Screening oral GTT: After an overnight fast of 10–12 h, participants arrived to the Duke Clinical Research Unit. A venous catheter was placed between 8:00 and 9:00 am, and a blood sample was drawn to assess fasting glucose and insulin. Participants were then given a liquid meal (Boost) (55% carbohydrate, 25% protein, and 20% fat) to drink within 10 min. A postprandial glucose level was collected 2 h later.
IVGTT: On a separate day within a 2-week period, participants arrived to the Duke Clinical Research Unit after an overnight fast of 10–12 h for an intravenous glucose tolerance test (IVGTT) assessment. A venous catheter was placed between 8:00 and 9:00 am. A 0.3 g/kg body weight bolus of glucose (maximum of 35 g) was then injected intravenously. Blood samples were obtained for plasma glucose and insulin at 0, 2, 3, 4, 5, 6, 8, 10, 12, 15, 18, 20, 25, 30, 40, 50, 60, 70, 80, 90, 100, 110, 120, 140, 150, 160, 180, 210, and 240 min. Fasting plasma EPI and NOREPI were assessed before the IVGTT. Plasma catecholamines were also measured at 5 and 10 min into the IVGTT. Change scores for EPI and NOREPI levels (difference between baseline and the 10-min level) were calculated in order to establish EPI change score estimate for this neuroendocrine parameter. The blood was collected into tubes containing heparin and glutathione. Blood samples were collected and centrifuged in the cold, and plasma samples are stored frozen at −80 °C until analysis.
Plasma glucose was assayed by the glucose oxidase method using a Glucose Analyzer II (Beckman Instruments, Fullerton, CA).
Five cubic centimeters of blood were collected into purple top tubes (EDTA) at three separate time points over an hour. Plasma levels of NOREPI and EPI were later assessed by high performance liquid chromatography with electrochemical detection (15).
Central adiposity determination in study 2
Although there was no dual-energy X-ray absorptiometry assessment in study 2, in one of our sample consisting of 334 AA and white women, BMI levels >30 predicted a high trunk fat level (>32%) in 100% of all women assessed. We therefore used the BMI cutoff of >30 as a proxy for high trunk fat in study 2.
Statistical analyses were performed using SPSS (version 17.0 for Windows; SPSS, Chicago, IL). A natural logarithmic transformation (ln) was computed for EPI and NOREPI mean values to correct for positive skewness in these variables. In study 1, the mean levels of EPI and NOREPI over the three measurements were used in the regression analysis. In study 2, change in EPI and NOREPI from baseline to 10 min after the glucose bolus was calculated and used in the regression analysis.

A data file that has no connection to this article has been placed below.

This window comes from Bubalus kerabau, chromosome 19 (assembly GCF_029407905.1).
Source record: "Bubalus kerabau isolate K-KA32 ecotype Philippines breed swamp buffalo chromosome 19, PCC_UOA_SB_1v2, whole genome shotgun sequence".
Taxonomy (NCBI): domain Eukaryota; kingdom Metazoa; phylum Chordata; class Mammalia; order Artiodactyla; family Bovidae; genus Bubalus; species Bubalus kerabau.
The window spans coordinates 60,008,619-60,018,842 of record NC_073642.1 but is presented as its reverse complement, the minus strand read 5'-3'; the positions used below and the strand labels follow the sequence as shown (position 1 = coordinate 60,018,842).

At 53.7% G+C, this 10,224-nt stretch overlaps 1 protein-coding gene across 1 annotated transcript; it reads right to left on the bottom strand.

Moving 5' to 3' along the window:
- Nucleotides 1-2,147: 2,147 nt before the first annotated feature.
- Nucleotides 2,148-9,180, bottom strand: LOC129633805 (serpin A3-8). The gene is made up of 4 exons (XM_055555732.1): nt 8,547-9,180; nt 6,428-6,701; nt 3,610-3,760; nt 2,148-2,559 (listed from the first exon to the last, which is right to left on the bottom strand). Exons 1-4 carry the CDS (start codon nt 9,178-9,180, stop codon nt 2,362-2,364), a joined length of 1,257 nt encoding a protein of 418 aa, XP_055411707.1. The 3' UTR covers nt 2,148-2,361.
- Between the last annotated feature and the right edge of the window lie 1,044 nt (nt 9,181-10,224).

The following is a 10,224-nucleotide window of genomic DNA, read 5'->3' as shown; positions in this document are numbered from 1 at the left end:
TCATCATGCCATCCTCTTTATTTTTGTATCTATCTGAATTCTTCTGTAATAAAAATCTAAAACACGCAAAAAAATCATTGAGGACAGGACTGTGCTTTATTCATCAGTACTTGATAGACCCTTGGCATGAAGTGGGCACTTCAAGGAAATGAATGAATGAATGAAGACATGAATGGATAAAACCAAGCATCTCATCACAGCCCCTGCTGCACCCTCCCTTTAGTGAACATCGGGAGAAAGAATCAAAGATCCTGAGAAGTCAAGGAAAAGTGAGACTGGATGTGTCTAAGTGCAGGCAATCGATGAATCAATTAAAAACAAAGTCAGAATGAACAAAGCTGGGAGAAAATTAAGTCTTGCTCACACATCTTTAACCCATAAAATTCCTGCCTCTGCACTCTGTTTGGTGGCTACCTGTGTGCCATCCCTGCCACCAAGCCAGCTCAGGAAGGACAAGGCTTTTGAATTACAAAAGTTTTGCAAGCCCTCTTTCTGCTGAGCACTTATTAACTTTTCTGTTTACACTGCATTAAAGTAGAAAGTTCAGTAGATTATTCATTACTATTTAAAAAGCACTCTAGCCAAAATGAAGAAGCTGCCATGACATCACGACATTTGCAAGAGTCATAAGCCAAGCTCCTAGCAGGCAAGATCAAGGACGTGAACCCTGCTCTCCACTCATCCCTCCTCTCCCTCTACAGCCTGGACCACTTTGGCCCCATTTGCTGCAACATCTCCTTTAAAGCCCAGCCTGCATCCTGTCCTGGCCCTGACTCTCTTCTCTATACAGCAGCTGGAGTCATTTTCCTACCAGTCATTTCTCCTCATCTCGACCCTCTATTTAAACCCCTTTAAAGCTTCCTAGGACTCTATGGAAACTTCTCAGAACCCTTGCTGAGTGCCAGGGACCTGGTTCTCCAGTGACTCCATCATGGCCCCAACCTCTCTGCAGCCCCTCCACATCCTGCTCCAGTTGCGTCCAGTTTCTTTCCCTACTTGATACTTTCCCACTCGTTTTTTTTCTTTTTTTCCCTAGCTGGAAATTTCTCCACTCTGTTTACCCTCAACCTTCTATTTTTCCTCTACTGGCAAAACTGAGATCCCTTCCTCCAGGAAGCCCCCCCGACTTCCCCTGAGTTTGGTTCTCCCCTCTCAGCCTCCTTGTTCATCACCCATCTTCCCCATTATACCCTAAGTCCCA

Regression analysis tested for interaction effects of catecholamine × adiposity group on fasting and nonfasting glucose. In addition, general linear models were applied to test relationships of EPI and NOREPI levels and change scores to fasting and nonfasting glucose in women with high vs. low levels of central adiposity.
Fasting glucose level (means ± s.d.) was 87.5 ± 8.5 mg/dl and postprandial glucose level at 2 h after the meal was 92.0 ± 17.5. Fasting insulin level was 16.0 ± 8.4 mg/dl and postprandial insulin level at 2 h after the meal was 79.2 ± 67.5 mg/dl. The mean EPI level was 23.4 ± 17.7 pg/ml at baseline, 27.4 ± 17.3 pg/ml during anger recall, and 29.5 ± 20.9 pg/ml after recovery, with the mean EPI level over the three time points being 26.7 ± 16.5 pg/ml and the median EPI level = 23 pg/ml. The mean NOREPI level was 302.1 ± 164.7 pg/ml at baseline, 327.0 ± 175.2 pg/ml during anger recall, and 277.0 ± 138.2 pg/ml after recovery, with the mean NOREPI level for the three time points being 302.1 ± 151.1 pg/ml and the median NOREPI level = 302 pg/ml.
Mean percent trunk fat was 31.6 ± 10.3 and median trunk fat was 32%. The associations of EPI and NOREPI levels over the three measurements were significant, with correlation coefficients ranging from Spearman's ρ = 0.68, P < 0.001 to Spearman's ρ = 0.72, P < 0.001 for EPI and Spearman's ρ = 0.85, P < 0.001 to Spearman's ρ = 0.87, P < 0.001 for NOREPI. Study variables (means ± s.d.) by obesity group are presented in Table 1.
Table 1. Descriptive statistics (means ± s.d.) of study variables in the study 1 obesity groups
Regression analysis revealed a significant interaction of lnEPI levels and trunk fat group (high, low) for fasting glucose (P = 0.03), but not for 2-h postprandial glucose (P = 0.70). In the women with high trunk fat (>32%), the association of lnEPI mean level to fasting glucose was significant (β = 0.60, P < 0.001) (Figure 1). There was no association between lnEPI and fasting glucose in the low trunk fat group (Figure 1). There was no significant interaction of NOREPI and trunk fat on fasting (P = 0.96) or nonfasting glucose (P = 0.73).
A median split analysis of the EPI levels revealed a significant interaction effect of trunk fat × EPI group (P = 0.003), where the high trunk fat/high EPI group had significantly higher fasting glucose compared to the other groups (Figure 2).
Fasting glucose level (means ± s.d.) was 86.5 ± 8.4 mg/dl and postprandial glucose level at 2 h after the meal was 90.1 ± 15.5. Fasting insulin level was 18.7 ± 10.9 mg/dl and postprandial insulin level at 2 h after the meal was 96.1 ± 63.9 mg/dl. The baseline EPI level was 36.4 ± 30.0 pg/ml; at 5 min of the IVGTT, it was 34.8 ± 21.3 pg/ml; and at 10 min of the IVGTT, it was 31.1 ± 25.0. The mean baseline NOREPI level was 255.3 ± 115.3 pg/ml; at 5 min, 316.9 ± 140.1 pg/ml; and at 10 min, 324.6 ± 139.2 pg/ml.